As lawmakers continue to hammer out legislation to address the impact of the coronavirus pandemic, House Democrats are looking to insert renewable energy tax credit provisions into a larger stimulus package aimed at stabilizing the economy.
The House Sustainable Energy and Environment Coalition co-chairs said in a joint statement to Morning Consult that they have an eye toward addressing “both the economic slowdown we are facing as a result of COVID-19 and the ongoing climate crisis” with these measures.
“Our members pushed for these credits in the  end-of-year funding package and will continue to fight for them in this round of economic stimulus,” said Reps. Gerry Connolly (D-Va.), Paul Tonko (D-N.Y.) and Doris Matsui (D-Calif.).
The seven potential tax credit provisions were the subject of a Feb. 27 letter that 24 environmental advocacy groups and renewable energy trade associations sent to the leaders of the House Ways and Means Committee and the Senate Finance Committee. The groups pushed Congress to prioritize codifying clean energy tax incentives promoting the use and production of electricity storage systems, solar, wind and electric vehicles, among others.
Now, those same advocacy and trade groups have seized the opportunity to rally support for the measures as part of a potential economic stimulus package to address the coronavirus pandemic. They are in touch with members of the House sustainable energy coalition, as well as the Senate Climate Crisis Special Committee, the House Ways and Means Committee, the Senate Finance Committee and leadership in both chambers of Congress, according to Bill Parsons, chief operating officer of the American Council on Renewable Energy.
Lawmakers reportedly have two separate stimulus packages in the works: one that would attend to more immediate public health and emergency financial concerns of those impacted by the coronavirus pandemic, and one that would shore up the industries impacted by the anticipated economic downturn. Renewable energy tax credit provisions are currently being considered as part of the latter package.
“The renewable energy industry is definitely not immune to the supply-chain disruptions that accompany a pandemic like this,” Parsons said. “Because of supply-chain disruptions and the time sensitivity of developers’ ability to monetize these tax credits, COVID-19 is already having a damaging impact on the renewable sector, and we expect that impact will only worsen over time.”
As a consequence of the pandemic, the U.S. renewables industry is facing widespread supply chain issues because the materials needed for wind and solar infrastructure come largely from China. And these concerns are compounded by the fact that two existing tax credits are approaching their ends: the investment tax credit for solar and other technologies (which decreased from 30 percent in 2019 to 26 percent to 2020, and is subject to future phase-downs) and the production tax credit for wind (which is expiring in 2021). The last time renewable energy tax credits saw a major extension was in the 2009 stimulus bill following the 2008 financial crisis.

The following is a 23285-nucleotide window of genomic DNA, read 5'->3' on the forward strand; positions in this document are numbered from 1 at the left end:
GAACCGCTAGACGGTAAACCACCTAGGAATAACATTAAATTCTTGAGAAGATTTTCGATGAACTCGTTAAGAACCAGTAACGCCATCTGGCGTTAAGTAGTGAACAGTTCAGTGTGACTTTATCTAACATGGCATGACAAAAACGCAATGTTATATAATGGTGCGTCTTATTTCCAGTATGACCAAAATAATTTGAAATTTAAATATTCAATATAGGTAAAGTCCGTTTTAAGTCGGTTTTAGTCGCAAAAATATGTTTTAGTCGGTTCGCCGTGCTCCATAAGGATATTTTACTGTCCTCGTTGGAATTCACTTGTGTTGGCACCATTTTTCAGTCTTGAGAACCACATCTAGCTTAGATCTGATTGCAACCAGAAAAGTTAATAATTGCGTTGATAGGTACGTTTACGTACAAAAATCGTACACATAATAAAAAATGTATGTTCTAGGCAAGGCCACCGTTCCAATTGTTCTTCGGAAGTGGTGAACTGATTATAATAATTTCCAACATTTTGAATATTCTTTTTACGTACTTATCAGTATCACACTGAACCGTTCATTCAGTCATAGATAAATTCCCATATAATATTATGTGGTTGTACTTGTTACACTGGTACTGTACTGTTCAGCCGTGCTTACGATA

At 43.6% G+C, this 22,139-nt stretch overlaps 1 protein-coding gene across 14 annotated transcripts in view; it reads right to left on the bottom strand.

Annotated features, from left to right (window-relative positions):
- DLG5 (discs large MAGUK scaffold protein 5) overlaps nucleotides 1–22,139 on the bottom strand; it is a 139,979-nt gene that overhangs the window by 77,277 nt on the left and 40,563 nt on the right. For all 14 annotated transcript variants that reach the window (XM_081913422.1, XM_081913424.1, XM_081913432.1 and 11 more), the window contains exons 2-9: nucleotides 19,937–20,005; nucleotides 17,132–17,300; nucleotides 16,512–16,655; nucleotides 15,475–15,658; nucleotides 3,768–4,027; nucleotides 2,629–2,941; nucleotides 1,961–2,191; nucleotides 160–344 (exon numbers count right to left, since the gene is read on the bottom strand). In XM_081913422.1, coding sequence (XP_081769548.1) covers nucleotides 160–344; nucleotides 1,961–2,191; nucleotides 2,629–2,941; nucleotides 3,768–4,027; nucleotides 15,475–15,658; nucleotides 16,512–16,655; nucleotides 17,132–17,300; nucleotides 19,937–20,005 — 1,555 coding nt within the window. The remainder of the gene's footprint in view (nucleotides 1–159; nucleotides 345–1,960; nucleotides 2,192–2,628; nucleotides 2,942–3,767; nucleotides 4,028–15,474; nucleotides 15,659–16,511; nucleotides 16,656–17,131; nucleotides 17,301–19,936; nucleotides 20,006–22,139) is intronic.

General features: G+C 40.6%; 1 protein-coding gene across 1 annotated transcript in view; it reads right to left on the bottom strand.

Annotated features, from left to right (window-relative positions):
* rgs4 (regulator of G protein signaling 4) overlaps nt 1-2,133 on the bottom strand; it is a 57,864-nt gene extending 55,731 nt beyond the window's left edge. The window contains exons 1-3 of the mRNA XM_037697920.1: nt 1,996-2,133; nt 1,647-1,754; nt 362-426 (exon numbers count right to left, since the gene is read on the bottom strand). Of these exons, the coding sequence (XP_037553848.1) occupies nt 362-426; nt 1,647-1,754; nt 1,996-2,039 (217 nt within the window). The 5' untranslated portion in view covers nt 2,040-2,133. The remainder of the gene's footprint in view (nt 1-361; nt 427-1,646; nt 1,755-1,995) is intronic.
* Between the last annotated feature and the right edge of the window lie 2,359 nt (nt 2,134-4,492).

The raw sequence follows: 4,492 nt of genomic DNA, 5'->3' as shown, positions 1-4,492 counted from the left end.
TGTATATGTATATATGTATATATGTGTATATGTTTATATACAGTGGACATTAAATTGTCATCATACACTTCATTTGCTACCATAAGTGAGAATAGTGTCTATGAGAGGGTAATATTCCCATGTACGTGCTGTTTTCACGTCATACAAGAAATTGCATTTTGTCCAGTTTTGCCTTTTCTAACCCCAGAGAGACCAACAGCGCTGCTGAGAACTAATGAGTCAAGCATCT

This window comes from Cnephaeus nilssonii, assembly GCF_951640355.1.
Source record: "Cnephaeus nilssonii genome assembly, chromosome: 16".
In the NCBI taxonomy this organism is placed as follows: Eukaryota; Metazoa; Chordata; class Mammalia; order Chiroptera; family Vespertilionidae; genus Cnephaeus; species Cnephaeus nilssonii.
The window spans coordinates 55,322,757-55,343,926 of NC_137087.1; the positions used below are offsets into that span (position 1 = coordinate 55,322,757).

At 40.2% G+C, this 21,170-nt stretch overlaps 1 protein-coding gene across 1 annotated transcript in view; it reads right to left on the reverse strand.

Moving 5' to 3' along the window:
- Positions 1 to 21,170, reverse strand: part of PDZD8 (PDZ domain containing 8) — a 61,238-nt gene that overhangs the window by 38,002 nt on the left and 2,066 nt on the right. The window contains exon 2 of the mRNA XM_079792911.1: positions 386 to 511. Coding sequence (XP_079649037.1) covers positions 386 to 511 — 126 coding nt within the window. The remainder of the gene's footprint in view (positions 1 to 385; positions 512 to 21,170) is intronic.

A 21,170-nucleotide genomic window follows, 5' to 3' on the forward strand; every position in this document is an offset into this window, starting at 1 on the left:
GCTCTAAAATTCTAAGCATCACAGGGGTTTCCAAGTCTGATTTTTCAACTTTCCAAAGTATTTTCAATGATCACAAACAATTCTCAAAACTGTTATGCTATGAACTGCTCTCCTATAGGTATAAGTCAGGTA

“If the purpose of an economic stimulus bill is to provide support to people and industries that have been adversely impacted by coronavirus, the renewables sector absolutely meets that criteria,” said Parsons, citing the supply-chain disruptions, the tax credit availability and the urgency of addressing climate change.
The American Wind Energy Association has joined Parsons’ association in voicing the industry’s concerns on the Hill, sharing ideas “to enable these projects to proceed so the jobs, community benefits and economic investment from wind energy can continue to flow into rural communities and manufacturing centers,” said Amy Farrell, the association’s senior vice president of government and public affairs.
Advocates for the measures broadly mirror the sentiments of Fatih Birol, executive director of the International Energy Agency, who wrote in a LinkedIn post that investment in renewable energy should be “a central part” of governments’ plans for economic recovery in light of the coronavirus pandemic.
“These stimulus packages offer an excellent opportunity to ensure that the essential task of building a secure and sustainable energy future doesn’t get lost amid the flurry of immediate priorities,” he wrote.
A number of the provisions that Democrats are currently pushing for are also featured in the Growing Renewable Energy and Efficiency Now Act, which was released as a House Ways and Means Committee discussion draft in November, but has yet to be formally introduced.
The independent research provider Rhodium Group found that the GREEN Act could reduce U.S. net greenhouse gas emissions by nearly 100 million tons by 2030. But passing the bill would necessitate finding a way to pay for it, which would likely be a roadblock. Stimulus bills, however, by definition are never paid for.
Parsons emphasized that this rally for renewables is not an extreme measure.
“This package of critical clean energy tax incentives isn’t the Green New Deal. It isn’t even the full GREEN Act,” he said. “It’s a targeted subset of the GREEN Act that already enjoys bipartisan support and is ripe for inclusion in economic stimulus legislation.”